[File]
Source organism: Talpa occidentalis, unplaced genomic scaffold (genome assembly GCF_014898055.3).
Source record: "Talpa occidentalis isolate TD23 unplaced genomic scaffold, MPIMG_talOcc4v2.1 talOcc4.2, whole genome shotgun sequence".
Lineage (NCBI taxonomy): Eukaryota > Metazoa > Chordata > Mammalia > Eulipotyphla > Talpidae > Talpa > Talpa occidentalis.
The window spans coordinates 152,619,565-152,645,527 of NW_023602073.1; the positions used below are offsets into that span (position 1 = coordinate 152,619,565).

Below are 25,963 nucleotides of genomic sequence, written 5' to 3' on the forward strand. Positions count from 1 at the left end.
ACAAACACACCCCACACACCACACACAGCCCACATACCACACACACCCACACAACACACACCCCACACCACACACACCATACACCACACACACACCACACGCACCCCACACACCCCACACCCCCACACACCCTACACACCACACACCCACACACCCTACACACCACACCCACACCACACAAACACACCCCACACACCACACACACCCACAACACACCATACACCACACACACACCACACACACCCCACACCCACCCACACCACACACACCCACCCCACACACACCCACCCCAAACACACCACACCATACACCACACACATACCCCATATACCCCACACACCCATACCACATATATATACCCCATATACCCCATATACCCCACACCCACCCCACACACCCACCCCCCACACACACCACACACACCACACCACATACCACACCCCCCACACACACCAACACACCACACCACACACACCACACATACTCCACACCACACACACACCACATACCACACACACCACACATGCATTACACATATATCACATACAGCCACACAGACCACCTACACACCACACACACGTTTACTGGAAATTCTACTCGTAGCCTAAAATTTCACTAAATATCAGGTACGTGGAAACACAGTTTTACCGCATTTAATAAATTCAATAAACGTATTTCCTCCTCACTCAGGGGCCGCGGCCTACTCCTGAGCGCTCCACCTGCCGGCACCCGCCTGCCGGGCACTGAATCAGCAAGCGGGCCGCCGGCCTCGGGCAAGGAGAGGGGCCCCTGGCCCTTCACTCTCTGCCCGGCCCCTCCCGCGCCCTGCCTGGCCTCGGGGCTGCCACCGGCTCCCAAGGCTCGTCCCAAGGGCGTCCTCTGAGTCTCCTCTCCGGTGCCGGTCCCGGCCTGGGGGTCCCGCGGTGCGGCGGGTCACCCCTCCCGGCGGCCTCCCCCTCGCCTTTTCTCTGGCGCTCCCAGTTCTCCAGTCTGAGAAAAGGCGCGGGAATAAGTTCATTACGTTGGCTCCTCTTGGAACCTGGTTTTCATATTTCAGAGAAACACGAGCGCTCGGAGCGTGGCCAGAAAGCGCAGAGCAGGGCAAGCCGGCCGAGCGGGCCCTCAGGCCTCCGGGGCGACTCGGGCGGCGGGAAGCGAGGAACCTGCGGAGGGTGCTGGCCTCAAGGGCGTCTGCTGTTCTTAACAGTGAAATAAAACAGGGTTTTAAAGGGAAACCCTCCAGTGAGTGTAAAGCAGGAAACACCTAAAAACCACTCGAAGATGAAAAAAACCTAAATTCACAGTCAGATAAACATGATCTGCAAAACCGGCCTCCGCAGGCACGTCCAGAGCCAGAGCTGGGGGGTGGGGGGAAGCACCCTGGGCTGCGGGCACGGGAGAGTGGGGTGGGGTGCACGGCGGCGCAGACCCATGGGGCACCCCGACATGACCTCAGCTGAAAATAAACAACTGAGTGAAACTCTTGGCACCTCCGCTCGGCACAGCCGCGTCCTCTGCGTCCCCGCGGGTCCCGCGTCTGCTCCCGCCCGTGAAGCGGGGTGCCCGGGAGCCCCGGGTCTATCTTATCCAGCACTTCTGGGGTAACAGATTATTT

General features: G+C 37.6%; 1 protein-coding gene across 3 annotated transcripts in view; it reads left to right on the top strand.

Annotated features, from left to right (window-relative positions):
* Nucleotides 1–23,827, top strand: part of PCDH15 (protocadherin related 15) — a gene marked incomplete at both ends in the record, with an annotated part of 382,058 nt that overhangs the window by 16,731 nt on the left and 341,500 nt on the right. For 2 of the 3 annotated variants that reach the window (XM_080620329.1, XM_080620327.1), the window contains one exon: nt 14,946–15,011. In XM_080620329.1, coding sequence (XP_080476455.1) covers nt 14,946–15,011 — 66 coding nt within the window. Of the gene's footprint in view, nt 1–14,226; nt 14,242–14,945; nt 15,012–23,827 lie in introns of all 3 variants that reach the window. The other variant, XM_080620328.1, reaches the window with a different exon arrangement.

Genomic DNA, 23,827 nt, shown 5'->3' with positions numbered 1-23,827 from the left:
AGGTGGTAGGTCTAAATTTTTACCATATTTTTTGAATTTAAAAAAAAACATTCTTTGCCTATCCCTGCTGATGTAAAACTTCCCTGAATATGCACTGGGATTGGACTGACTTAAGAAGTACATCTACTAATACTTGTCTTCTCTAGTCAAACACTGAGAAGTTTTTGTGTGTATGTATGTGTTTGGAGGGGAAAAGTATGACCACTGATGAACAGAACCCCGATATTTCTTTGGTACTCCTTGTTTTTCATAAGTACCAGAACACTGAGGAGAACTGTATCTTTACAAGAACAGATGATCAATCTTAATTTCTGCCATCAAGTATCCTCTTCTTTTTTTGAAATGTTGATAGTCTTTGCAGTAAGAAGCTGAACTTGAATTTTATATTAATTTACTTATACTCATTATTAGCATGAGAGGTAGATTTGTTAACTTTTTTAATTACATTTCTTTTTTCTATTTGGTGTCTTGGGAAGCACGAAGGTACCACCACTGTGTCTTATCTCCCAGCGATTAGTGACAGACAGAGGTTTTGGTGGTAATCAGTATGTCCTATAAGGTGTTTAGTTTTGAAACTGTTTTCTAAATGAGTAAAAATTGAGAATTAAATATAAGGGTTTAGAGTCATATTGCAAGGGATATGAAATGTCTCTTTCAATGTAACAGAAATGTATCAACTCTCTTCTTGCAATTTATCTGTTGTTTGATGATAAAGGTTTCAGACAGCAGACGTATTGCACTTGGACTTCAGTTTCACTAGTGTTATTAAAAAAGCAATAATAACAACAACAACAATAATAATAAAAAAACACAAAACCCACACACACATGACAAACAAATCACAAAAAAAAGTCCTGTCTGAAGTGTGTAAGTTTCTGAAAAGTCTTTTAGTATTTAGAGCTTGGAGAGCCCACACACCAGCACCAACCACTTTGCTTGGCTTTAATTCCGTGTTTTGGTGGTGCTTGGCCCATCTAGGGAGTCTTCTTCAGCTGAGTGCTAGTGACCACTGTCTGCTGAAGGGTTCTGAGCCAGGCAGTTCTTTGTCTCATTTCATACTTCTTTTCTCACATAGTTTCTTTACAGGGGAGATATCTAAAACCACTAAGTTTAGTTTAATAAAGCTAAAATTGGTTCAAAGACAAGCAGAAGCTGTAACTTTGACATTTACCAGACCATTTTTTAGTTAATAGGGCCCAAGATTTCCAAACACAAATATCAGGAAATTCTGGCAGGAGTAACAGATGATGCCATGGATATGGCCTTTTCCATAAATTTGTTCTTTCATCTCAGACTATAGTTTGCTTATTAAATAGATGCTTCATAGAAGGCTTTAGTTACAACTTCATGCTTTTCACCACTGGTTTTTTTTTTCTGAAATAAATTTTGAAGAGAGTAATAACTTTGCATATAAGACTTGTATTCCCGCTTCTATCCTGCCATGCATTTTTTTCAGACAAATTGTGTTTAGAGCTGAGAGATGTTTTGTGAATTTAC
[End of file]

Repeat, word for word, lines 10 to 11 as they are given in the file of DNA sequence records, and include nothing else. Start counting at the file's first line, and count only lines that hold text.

Genomic DNA, 23,827 nt, shown 5'->3' with positions numbered 1-23,827 from the left:
AGGTGGTAGGTCTAAATTTTTACCATATTTTTTGAATTTAAAAAAAAACATTCTTTGCCTATCCCTGCTGATGTAAAACTTCCCTGAATATGCACTGGGATTGGACTGACTTAAGAAGTACATCTACTAATACTTGTCTTCTCTAGTCAAACACTGAGAAGTTTTTGTGTGTATGTATGTGTTTGGAGGGGAAAAGTATGACCACTGATGAACAGAACCCCGATATTTCTTTGGTACTCCTTGTTTTTCATAAGTACCAGAACACTGAGGAGAACTGTATCTTTACAAGAACAGATGATCAATCTTAATTTCTGCCATCAAGTATCCTCTTCTTTTTTTGAAATGTTGATAGTCTTTGCAGTAAGAAGCTGAACTTGAATTTTATATTAATTTACTTATACTCATTATTAGCATGAGAGGTAGATTTGTTAACTTTTTTAATTACATTTCTTTTTTCTATTTGGTGTCTTGGGAAGCACGAAGGTACCACCACTGTGTCTTATCTCCCAGCGATTAGTGACAGACAGAGGTTTTGGTGGTAATCAGTATGTCCTATAAGGTGTTTAGTTTTGAAACTGTTTTCTAAATGAGTAAAAATTGAGAATTAAATATAAGGGTTTAGAGTCATATTGCAAGGGATATGAAATGTCTCTTTCAATGTAACAGAAATGTATCAACTCTCTTCTTGCAATTTATCTGTTGTTTGATGATAAAGGTTTCAGACAGCAGACGTATTGCACTTGGACTTCAGTTTCACTAGTGTTATTAAAAAAGCAATAATAACAACAACAACAATAATAATAAAAAAACACAAAACCCACACACACATGACAAACAAATCACAAAAAAAAGTCCTGTCTGAAGTGTGTAAGTTTCTGAAAAGTCTTTTAGTATTTAGAGCTTGGAGAGCCCACACACCAGCACCAACCACTTTGCTTGGCTTTAATTCCGTGTTTTGGTGGTGCTTGGCCCATCTAGGGAGTCTTCTTCAGCTGAGTGCTAGTGACCACTGTCTGCTGAAGGGTTCTGAGCCAGGCAGTTCTTTGTCTCATTTCATACTTCTTTTCTCACATAGTTTCTTTACAGGGGAGATATCTAAAACCACTAAGTTTAGTTTAATAAAGCTAAAATTGGTTCAAAGACAAGCAGAAGCTGTAACTTTGACATTTACCAGACCATTTTTTAGTTAATAGGGCCCAAGATTTCCAAACACAAATATCAGGAAATTCTGGCAGGAGTAACAGATGATGCCATGGATATGGCCTTTTCCATAAATTTGTTCTTTCATCTCAGACTATAGTTTGCTTATTAAATAGATGCTTCATAGAAGGCTTTAGTTACAACTTCATGCTTTTCACCACTGGTTTTTTTTTTCTGAAATAAATTTTGAAGAGAGTAATAACTTTGCATATAAGACTTGTATTCCCGCTTCTATCCTGCCATGCATTTTTTTCAGACAAATTGTGTTTAGAGCTGAGAGATGTTTTGTGAATTTAC